This is, of course, a review, and as much as it feels like a trespass on hospitality to offer suggestions for improvement, it my job as a reviewer to do so. In the spirit of providing useful feedback, I would make the following suggestions: It is often the case, understandably, that panels cannot be perfectly structured out of the submitted papers. These panels, however, sometimes suffered from something of an “odd man out” phenomenon. Two of the papers would have the possibility of direct conversation and the third would be only loosely related. I wonder if there would have been a structural way to avoid this dynamic. Second, the bulk of the attendees at the conference were women, the majority of the scholarship presented was done by women, yet all three of the keynote speakers were men. I do not know whether any women were invited to keynote, but it would have been good to have the gender breakdown of the conference better represented in the highlighted scholarship.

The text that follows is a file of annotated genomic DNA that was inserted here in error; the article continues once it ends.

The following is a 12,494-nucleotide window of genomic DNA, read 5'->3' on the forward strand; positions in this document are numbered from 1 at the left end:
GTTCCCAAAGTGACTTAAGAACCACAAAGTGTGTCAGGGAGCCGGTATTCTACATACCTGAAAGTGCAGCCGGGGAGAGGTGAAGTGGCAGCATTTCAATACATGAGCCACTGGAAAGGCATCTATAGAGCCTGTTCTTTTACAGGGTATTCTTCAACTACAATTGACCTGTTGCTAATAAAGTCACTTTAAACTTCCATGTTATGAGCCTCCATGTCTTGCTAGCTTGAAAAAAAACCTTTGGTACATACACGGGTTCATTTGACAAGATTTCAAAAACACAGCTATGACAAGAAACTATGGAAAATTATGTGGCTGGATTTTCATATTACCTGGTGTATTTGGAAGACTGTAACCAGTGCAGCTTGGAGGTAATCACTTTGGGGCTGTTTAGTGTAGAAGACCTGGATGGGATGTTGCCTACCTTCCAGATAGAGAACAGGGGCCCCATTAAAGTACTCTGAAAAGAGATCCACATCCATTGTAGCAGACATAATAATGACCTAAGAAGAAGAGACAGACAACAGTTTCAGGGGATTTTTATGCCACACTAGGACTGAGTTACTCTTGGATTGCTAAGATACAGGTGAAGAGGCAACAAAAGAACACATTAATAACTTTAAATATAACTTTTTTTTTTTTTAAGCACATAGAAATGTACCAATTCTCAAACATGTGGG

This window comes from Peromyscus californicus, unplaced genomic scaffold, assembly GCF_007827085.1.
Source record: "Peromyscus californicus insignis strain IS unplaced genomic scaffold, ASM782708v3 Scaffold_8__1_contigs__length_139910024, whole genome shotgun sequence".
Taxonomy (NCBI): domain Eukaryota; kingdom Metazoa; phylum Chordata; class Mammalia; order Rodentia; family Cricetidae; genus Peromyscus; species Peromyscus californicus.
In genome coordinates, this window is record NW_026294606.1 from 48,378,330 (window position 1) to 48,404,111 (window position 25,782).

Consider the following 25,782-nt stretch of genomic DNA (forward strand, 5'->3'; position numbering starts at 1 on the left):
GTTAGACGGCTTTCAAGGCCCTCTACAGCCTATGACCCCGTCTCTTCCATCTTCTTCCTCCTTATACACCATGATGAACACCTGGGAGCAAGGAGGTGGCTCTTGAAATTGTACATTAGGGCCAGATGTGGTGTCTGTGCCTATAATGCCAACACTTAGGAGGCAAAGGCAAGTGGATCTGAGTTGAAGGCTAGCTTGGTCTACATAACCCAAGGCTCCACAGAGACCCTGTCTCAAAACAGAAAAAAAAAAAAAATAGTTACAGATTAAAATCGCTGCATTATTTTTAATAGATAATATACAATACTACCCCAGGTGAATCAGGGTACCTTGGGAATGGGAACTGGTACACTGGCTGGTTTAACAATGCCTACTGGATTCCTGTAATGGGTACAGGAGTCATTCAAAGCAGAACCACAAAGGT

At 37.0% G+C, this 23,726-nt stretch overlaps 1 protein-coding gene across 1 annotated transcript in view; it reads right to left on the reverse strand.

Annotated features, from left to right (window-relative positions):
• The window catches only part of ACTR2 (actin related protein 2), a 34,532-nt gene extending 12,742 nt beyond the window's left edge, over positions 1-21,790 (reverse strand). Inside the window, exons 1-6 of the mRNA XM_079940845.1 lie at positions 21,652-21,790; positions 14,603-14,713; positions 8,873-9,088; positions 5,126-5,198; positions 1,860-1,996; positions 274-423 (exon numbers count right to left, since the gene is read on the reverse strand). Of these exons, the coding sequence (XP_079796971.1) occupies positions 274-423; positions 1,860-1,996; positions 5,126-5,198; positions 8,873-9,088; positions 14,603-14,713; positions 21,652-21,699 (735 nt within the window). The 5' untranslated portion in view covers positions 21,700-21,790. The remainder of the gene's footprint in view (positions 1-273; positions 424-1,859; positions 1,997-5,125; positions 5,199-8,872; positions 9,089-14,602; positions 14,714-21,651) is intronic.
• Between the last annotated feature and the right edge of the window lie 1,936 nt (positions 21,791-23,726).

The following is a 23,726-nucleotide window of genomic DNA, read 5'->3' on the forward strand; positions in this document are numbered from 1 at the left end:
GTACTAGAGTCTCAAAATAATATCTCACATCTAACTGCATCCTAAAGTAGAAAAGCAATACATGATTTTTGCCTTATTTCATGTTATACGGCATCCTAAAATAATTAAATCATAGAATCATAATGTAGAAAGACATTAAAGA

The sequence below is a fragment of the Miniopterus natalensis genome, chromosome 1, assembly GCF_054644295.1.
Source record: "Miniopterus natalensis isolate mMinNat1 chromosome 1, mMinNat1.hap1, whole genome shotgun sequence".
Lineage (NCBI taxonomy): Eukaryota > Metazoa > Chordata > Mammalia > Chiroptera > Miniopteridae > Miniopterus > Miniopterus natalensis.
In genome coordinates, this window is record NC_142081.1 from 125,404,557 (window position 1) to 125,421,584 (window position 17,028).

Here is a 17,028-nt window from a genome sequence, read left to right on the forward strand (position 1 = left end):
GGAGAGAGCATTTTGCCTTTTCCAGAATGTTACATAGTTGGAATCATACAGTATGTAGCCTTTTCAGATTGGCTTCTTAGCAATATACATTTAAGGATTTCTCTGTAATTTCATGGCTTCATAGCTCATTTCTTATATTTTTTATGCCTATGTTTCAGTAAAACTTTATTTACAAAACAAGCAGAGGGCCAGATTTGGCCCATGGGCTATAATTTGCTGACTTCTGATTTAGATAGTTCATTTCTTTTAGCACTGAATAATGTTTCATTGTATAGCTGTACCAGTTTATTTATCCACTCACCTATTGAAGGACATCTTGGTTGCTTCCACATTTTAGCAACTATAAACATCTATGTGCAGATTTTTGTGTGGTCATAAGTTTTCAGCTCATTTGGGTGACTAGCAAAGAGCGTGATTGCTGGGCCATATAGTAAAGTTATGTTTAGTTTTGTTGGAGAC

As is the custom of the institute, papers from the conference have been solicited for peer review and inclusion in volume 26 of their journal, Scripta Instituti Donneriani Aboensis: www.abo.fi/scripta.